|Numéro de publication||US6958635 B2|
|Type de publication||Octroi|
|Numéro de demande||US 10/684,797|
|Date de publication||25 oct. 2005|
|Date de dépôt||14 oct. 2003|
|Date de priorité||14 oct. 2003|
|État de paiement des frais||Payé|
|Autre référence de publication||US7098708, US20050077934, US20050253632, WO2005038636A1|
|Numéro de publication||10684797, 684797, US 6958635 B2, US 6958635B2, US-B2-6958635, US6958635 B2, US6958635B2|
|Inventeurs||Amr M. Fahim|
|Cessionnaire d'origine||Qualcomm Incorporated|
|Exporter la citation||BiBTeX, EndNote, RefMan|
|Citations de brevets (11), Référencé par (8), Classifications (25), Événements juridiques (3)|
|Liens externes: USPTO, Cession USPTO, Espacenet|
The present invention relates generally to electronics circuits, and more specifically to a direct digital synthesizer (DDS).
In a modem communication device, multiple clock signals with frequencies that are unrelated may be needed for various functions. For example, a clock signal with a first frequency may be needed for a digital signal processing subsystem, another clock signal with a second frequency may be needed for a sampled analog subsystem, and so on.
Multiple clock signals with unrelated frequencies may be generated in various manners. In one conventional design, a clock generator with a single phase locked loop (PLL) is operated at a high frequency. The clock signal from this generator is divided in frequency by different integer values to obtain multiple output clock signals with different frequencies. This design places stringent requirements on the PLL in terms of performance and power consumption. In another conventional design, a separate PLL is provided for each subsystem requiring a clock signal with a different frequency. This design is undesirable because multiple PLLs for multiple clock signals normally consume a large amount of power and occupy a large area.
In yet another conventional design, an MN counter is used to divide an input clock signal (e.g., from a PLL) by a divider value to obtain an output clock signal with the desired frequency. The divider value is a ratio of two integer values M and N (i.e., N/M), where M<2·N for proper operation of the MN counter and N/M may be an integer or non-integer value. If the N/M divider value is not an integer, which is often the case, then the desired frequency is obtained by dividing the input clock signal in frequency by └N/M┘ for some of the time and by ┌N/M┐ for the remainder of the time, where └x┘ is a floor operator that provides the nearest lower integer value for x and ┌x┐ is a ceiling operator that provides the nearest higher integer value for x. This division with two integer values of └N/M┘ and ┌N/M┐ results in the output clock signal having inherent jitter that can be as large as one period of the input clock signal. For example, if the input clock frequency is 100 MHz, then the worst-case jitter for the output clock signal from the MN counter is 10 nsec.
Various methods for reducing jitter in the output clock signal from an MN counter have been proposed. For example, some methods reduce jitter by estimating the amount of phase shift needed in each output clock cycle to eliminate the jitter and then adjusting the output clock phase accordingly. In any case, most of these methods rely on absolute (voltage and/or current) reference levels to perform the phase shift estimation and/or adjustment and are thus prone to performance degradation due to circuit component mismatches and integrated circuit (IC) process variations.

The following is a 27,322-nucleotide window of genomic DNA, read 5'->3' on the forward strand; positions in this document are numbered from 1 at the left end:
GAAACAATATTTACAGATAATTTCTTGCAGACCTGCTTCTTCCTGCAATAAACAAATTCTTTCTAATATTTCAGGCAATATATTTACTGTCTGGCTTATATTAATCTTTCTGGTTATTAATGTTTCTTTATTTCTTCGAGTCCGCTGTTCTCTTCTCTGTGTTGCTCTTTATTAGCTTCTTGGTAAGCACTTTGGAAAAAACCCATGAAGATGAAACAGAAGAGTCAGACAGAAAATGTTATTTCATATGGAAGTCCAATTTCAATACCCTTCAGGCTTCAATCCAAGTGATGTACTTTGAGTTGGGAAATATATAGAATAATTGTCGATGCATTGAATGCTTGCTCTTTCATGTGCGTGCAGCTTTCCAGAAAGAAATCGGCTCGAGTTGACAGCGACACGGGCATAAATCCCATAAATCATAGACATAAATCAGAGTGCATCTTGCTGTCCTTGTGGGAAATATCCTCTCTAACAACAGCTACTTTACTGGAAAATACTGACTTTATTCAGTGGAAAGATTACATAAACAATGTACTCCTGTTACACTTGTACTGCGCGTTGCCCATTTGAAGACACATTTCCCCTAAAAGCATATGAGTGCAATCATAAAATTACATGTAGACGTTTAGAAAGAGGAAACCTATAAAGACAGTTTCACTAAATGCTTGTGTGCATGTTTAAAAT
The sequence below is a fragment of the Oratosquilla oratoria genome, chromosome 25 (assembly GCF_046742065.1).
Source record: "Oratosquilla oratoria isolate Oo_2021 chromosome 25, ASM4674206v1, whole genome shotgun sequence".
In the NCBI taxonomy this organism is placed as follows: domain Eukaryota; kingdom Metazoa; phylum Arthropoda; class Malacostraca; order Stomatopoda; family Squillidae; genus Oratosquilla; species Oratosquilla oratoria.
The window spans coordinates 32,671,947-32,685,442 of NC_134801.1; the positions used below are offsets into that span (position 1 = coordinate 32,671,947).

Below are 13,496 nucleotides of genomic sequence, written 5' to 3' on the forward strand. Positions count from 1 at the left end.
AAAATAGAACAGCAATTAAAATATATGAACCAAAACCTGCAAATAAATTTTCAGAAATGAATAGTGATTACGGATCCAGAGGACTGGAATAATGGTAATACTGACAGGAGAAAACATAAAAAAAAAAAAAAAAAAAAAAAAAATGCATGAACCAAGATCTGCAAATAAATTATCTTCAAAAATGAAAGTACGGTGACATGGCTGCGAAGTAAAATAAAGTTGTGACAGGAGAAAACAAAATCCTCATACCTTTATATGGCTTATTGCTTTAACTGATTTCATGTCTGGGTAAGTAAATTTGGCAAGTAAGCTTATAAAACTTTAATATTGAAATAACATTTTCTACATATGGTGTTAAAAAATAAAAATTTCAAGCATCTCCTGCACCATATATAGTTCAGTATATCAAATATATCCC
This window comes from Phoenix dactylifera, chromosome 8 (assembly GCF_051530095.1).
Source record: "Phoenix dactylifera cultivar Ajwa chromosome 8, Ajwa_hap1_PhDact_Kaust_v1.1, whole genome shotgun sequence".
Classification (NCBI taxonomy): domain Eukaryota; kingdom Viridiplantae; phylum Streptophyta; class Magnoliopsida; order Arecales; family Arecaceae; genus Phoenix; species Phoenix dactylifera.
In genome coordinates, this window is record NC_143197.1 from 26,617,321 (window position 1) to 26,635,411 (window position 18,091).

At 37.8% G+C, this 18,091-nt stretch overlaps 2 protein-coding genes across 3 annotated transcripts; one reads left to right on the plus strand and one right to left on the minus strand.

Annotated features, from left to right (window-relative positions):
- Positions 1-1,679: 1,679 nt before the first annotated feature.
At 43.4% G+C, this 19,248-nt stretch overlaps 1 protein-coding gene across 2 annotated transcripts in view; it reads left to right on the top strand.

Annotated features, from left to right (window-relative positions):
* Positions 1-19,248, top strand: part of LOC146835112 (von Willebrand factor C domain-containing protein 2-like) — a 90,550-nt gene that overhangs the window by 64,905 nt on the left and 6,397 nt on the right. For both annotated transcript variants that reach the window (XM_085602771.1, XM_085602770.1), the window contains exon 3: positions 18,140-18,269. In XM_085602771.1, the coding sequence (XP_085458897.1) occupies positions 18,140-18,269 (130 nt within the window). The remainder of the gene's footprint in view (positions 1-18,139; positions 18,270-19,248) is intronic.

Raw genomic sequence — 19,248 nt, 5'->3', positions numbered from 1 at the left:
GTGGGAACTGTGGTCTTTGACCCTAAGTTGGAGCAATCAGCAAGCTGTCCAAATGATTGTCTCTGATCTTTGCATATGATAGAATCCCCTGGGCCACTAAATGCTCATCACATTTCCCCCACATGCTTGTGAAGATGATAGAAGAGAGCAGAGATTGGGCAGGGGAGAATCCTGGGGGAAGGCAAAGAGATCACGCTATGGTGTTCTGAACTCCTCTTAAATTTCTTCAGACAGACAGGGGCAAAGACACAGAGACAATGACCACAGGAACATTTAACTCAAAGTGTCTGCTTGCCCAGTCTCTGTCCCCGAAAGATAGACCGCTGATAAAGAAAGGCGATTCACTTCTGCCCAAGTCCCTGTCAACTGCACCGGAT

There is therefore a need in the art for techniques to generate a clock signal having less jitter.
An MN counter with analog interpolation (referred to herein as an “MNA counter”) capable of generating an output clock signal having improved jitter performance is described herein. The jitter performance is minimally affected by IC process variations and system offsets using the design techniques described herein.
In a specific embodiment, the MNA counter includes an MN counter, a dither generator, an inverse unit, a multiplier, a delay generator, and a current generator. The dither generator provides a dither signal used to suppress spurious signals in the output clock signal caused by periodic jitter. The MN counter receives an input clock signal, the dither signal, and M and N values, accumulates M for each input clock cycle using a modulo-N accumulator, and provides an accumulator value and a counter signal. The counter signal has a frequency determined by the input clock frequency and the M and N values, and includes a pulse whenever the modulo-N accumulator wraps around. The inverse unit provides a Q value that is an inverse of M. The multiplier (which may be implemented with multiple pipelined stages to achieve higher operating speeds) multiplies the accumulator value with the Q value and provides an L-bit control signal. The current generator provides a reference current for the delay generator. The delay generator receives the counter signal and the L-bit control signal, compares a differential signal generated based on the counter and control signals, and provides the output clock signal. The leading edges of the output clock signal have variable delay determined by the L-bit control signal and the reference current.